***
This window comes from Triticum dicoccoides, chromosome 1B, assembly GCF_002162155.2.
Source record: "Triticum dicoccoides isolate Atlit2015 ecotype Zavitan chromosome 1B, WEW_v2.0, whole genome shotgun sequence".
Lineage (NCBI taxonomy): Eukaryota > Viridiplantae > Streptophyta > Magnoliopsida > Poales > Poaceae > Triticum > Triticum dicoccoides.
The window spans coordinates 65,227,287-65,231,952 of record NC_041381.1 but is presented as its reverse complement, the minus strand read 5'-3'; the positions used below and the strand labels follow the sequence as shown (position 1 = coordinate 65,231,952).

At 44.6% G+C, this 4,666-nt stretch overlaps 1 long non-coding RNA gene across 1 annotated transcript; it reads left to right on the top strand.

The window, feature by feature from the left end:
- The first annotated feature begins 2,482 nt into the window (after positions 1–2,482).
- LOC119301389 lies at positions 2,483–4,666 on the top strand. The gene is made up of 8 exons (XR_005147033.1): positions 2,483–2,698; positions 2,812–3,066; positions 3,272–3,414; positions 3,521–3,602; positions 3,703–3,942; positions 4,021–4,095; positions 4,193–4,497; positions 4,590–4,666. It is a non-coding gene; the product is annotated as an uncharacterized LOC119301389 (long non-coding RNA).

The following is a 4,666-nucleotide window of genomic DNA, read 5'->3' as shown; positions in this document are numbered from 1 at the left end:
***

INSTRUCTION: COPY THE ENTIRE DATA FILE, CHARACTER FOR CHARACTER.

This window comes from Triticum dicoccoides, chromosome 1B, assembly GCF_002162155.2.
Source record: "Triticum dicoccoides isolate Atlit2015 ecotype Zavitan chromosome 1B, WEW_v2.0, whole genome shotgun sequence".
Lineage (NCBI taxonomy): Eukaryota > Viridiplantae > Streptophyta > Magnoliopsida > Poales > Poaceae > Triticum > Triticum dicoccoides.
The window spans coordinates 65,227,287-65,231,952 of record NC_041381.1 but is presented as its reverse complement, the minus strand read 5'-3'; the positions used below and the strand labels follow the sequence as shown (position 1 = coordinate 65,231,952).

At 44.6% G+C, this 4,666-nt stretch overlaps 1 long non-coding RNA gene across 1 annotated transcript; it reads left to right on the top strand.

The window, feature by feature from the left end:
- The first annotated feature begins 2,482 nt into the window (after positions 1–2,482).
- LOC119301389 lies at positions 2,483–4,666 on the top strand. The gene is made up of 8 exons (XR_005147033.1): positions 2,483–2,698; positions 2,812–3,066; positions 3,272–3,414; positions 3,521–3,602; positions 3,703–3,942; positions 4,021–4,095; positions 4,193–4,497; positions 4,590–4,666. It is a non-coding gene; the product is annotated as an uncharacterized LOC119301389 (long non-coding RNA).

The following is a 4,666-nucleotide window of genomic DNA, read 5'->3' as shown; positions in this document are numbered from 1 at the left end: